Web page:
Castle Valley Comments
November 28, 2013
by Ron Drake
Nov 28, 2013 | 1206 views | 0 0 comments | 35 35 recommendations | email to a friend | print
I am really thankful for electricity. In fact, I have a new appreciation for electricity after having to do without it for about 30 hours last weekend. Many residents in Castle Valley and Moab were without electrical power to some extent as a result of the wet and heavy snow from the storm that dropped 8 to 10 inches beginning last Friday afternoon.

The folks at the Castle Valley Inn were expecting 14 guests Saturday afternoon but they didn’t get power restored until about 12:15 a.m. Sunday morning. Some of their guests went to Moab to spend the night, while others went to the Red Cliff Lodge for their night’s lodging. A few others elected to stay and tough it out with extra blankets.

Some of us who live along one of the circuits in Castle Valley lost power during the early morning hours of Saturday. It was only restored for about an hour until around 8 a.m. Saturday and didn’t come back on until about 8 a.m. the following morning. Others had power restored around midnight while still others had electricity early Saturday afternoon. Freezers and refrigerators were starting to thaw during that time and in a couple of cases in the valley, oxygen generators didn’t work and the people who rely on them had to use their limited supply of bottled oxygen.

Officially, Margaret Oler, a spokesperson for Rocky Mountain Power, said the power went off at 2:36 a.m. Saturday morning and the last homes had power restored at 7:58 a.m. Sunday morning. She said the utility was aware of the approaching storm and had employees on standby when the calls began to come in Saturday morning. The crews worked day and night as the damaged lines were repaired, sometimes more than once.

Oler said most of the damage was a result of the heavy snow collecting on the lines, which caused the lines or trees to be weighted down and either break or snap back up, shorting against other lines as the snow fell off. Some residents also claim to have heard transformers exploding on the power poles, which would certainly cause power failure.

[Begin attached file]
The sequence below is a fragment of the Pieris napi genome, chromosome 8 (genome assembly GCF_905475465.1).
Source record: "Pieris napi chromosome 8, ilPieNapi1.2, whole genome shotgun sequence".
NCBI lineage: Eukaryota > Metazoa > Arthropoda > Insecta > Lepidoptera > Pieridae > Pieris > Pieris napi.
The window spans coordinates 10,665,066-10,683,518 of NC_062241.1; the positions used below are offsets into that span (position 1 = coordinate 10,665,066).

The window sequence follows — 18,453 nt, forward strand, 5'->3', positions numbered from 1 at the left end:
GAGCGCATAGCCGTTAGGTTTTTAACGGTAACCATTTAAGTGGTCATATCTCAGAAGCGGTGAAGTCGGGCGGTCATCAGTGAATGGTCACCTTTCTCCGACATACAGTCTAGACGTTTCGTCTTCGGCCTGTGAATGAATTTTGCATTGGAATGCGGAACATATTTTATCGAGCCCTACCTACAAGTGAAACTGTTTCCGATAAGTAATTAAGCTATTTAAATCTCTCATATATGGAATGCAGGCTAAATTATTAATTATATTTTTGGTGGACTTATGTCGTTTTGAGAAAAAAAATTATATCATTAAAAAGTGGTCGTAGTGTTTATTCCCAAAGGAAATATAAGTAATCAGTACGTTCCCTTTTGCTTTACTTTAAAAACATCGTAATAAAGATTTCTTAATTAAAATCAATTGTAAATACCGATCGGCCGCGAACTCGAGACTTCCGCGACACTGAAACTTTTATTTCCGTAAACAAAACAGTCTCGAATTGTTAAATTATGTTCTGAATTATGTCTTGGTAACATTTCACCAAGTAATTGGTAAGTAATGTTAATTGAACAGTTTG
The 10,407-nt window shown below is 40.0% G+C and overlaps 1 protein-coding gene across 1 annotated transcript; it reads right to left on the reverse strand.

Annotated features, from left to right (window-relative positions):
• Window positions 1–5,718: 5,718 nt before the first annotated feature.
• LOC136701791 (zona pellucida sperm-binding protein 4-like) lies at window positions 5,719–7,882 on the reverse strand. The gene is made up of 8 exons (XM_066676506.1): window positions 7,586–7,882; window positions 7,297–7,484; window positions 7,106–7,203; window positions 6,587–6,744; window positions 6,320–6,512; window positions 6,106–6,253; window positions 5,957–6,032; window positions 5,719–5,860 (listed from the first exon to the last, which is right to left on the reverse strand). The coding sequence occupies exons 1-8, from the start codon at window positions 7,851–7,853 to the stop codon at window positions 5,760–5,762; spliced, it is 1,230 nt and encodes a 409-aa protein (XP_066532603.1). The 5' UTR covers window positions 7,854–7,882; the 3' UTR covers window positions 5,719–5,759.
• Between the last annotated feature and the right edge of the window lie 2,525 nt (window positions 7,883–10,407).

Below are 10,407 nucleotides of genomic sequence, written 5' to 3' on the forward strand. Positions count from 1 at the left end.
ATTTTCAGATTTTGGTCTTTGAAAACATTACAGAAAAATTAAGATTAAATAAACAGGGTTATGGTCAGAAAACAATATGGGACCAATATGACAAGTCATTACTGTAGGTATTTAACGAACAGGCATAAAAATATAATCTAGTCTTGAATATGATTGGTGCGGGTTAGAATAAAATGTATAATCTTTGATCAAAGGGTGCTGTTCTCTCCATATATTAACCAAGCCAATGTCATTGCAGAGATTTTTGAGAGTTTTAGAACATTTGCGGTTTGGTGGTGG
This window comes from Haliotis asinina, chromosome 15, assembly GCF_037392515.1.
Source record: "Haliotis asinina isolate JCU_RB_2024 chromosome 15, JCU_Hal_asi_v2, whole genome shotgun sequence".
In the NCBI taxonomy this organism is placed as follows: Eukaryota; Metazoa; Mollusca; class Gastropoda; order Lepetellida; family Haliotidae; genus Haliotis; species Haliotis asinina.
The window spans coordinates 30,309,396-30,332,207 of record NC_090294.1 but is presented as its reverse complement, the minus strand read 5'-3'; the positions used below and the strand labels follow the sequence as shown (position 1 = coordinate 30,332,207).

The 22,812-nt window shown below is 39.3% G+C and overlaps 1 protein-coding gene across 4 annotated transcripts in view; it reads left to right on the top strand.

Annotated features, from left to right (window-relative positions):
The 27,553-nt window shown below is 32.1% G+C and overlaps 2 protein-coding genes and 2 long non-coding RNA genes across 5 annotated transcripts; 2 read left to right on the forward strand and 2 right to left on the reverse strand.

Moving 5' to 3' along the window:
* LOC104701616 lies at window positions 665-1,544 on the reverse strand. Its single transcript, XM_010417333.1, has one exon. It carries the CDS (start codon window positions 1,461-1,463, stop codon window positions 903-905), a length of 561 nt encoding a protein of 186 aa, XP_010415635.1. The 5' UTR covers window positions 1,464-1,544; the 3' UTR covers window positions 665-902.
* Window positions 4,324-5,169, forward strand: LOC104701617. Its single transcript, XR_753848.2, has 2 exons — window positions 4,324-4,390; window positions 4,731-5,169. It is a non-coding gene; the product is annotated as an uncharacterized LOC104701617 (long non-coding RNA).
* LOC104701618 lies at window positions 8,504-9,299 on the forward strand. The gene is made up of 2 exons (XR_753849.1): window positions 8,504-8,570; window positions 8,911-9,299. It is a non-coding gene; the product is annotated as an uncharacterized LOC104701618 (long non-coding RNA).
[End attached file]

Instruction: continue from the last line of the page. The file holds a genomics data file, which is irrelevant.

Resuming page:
Oler suggests going to the Rocky Mountain Power website – – to get helpful hints on things to do during a power outage. Residents can also call the company’s toll-free number at 877-508-5088 to report an outage or get updates on outages involving over 500 customers. The more calls Rocky Mountain Power receives during a power failure, the easier it is for work crews to pinpoint the problem. Also, every home should have an old-fashioned cord-type phone. The cordless phones are great but they just don’t work without electricity. Like most of you, our family endured the ordeal just fine and stayed warm and cozy by using the wood stove for heat and cooking.


The Castle Valley Planning and Land Use Commission (PLUC) would like to invite the public to its next meeting, Wednesday, Dec. 4 at 6:30 p.m.

“We will be finalizing a draft of an update to the General Plan and hope to get public input and participation,” according to the PLUC chairwoman Mary Beth Fitzburgh. “While a more formal public hearing will be held at our January 8th meeting, we welcome community participation at all stages of the process. The most recent draft of the General Plan can be viewed at the Town Website’s home page at”


Last week in this column I mentioned that the open burn window will remain open through the winter until June 1. Even though the burn window is open and residents will be able to burn their yard waste through the winter, a permit is still required from the Grand County sheriff’s dispatch before proceeding.

The permit is based on the clearing index value, which is an air quality/smoke dispersal index used to regulate open burning throughout Utah. Clearing index values below 500 are considered poor ventilation and open burning is restricted under these conditions. To check the clearing index you can go to new.php and check for yourself. Our area is “airshed 12,” which covers an area comprised of several counties in southeastern Utah.


Since there were only two candidates to file for three vacant seats on the Castle Valley Town Council during the town election several weeks ago, there still remains a vacancy. Mayor Dave Erley said that if anyone is interested in filing for the position they need to file a letter of interest with the town clerk to be considered. All interested persons will be considered during a vote by the town council.

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